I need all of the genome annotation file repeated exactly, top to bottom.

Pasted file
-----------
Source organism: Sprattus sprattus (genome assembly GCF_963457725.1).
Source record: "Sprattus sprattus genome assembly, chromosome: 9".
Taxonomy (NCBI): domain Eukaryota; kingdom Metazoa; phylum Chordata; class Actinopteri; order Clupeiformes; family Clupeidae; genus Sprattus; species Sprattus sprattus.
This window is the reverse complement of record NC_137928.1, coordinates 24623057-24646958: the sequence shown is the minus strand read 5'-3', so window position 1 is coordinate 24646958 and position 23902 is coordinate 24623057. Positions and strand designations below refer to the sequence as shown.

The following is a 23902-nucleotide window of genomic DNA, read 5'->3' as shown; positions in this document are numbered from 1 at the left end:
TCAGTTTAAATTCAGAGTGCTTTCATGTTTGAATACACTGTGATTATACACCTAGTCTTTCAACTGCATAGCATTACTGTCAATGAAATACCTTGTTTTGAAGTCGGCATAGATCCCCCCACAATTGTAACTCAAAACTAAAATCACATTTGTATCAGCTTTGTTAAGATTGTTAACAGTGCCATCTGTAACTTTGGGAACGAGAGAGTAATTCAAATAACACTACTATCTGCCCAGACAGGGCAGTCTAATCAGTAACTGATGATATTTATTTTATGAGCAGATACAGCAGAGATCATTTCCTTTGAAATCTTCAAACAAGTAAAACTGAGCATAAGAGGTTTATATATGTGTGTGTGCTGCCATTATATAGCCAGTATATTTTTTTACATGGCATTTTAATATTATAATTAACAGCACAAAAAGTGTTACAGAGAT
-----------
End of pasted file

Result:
Source organism: Sprattus sprattus (genome assembly GCF_963457725.1).
Source record: "Sprattus sprattus genome assembly, chromosome: 9".
Taxonomy (NCBI): domain Eukaryota; kingdom Metazoa; phylum Chordata; class Actinopteri; order Clupeiformes; family Clupeidae; genus Sprattus; species Sprattus sprattus.
This window is the reverse complement of record NC_137928.1, coordinates 24623057-24646958: the sequence shown is the minus strand read 5'-3', so window position 1 is coordinate 24646958 and position 23902 is coordinate 24623057. Positions and strand designations below refer to the sequence as shown.

The following is a 23902-nucleotide window of genomic DNA, read 5'->3' as shown; positions in this document are numbered from 1 at the left end:
TCAGTTTAAATTCAGAGTGCTTTCATGTTTGAATACACTGTGATTATACACCTAGTCTTTCAACTGCATAGCATTACTGTCAATGAAATACCTTGTTTTGAAGTCGGCATAGATCCCCCCACAATTGTAACTCAAAACTAAAATCACATTTGTATCAGCTTTGTTAAGATTGTTAACAGTGCCATCTGTAACTTTGGGAACGAGAGAGTAATTCAAATAACACTACTATCTGCCCAGACAGGGCAGTCTAATCAGTAACTGATGATATTTATTTTATGAGCAGATACAGCAGAGATCATTTCCTTTGAAATCTTCAAACAAGTAAAACTGAGCATAAGAGGTTTATATATGTGTGTGTGCTGCCATTATATAGCCAGTATATTTTTTTACATGGCATTTTAATATTATAATTAACAGCACAAAAAGTGTTACAGAGAT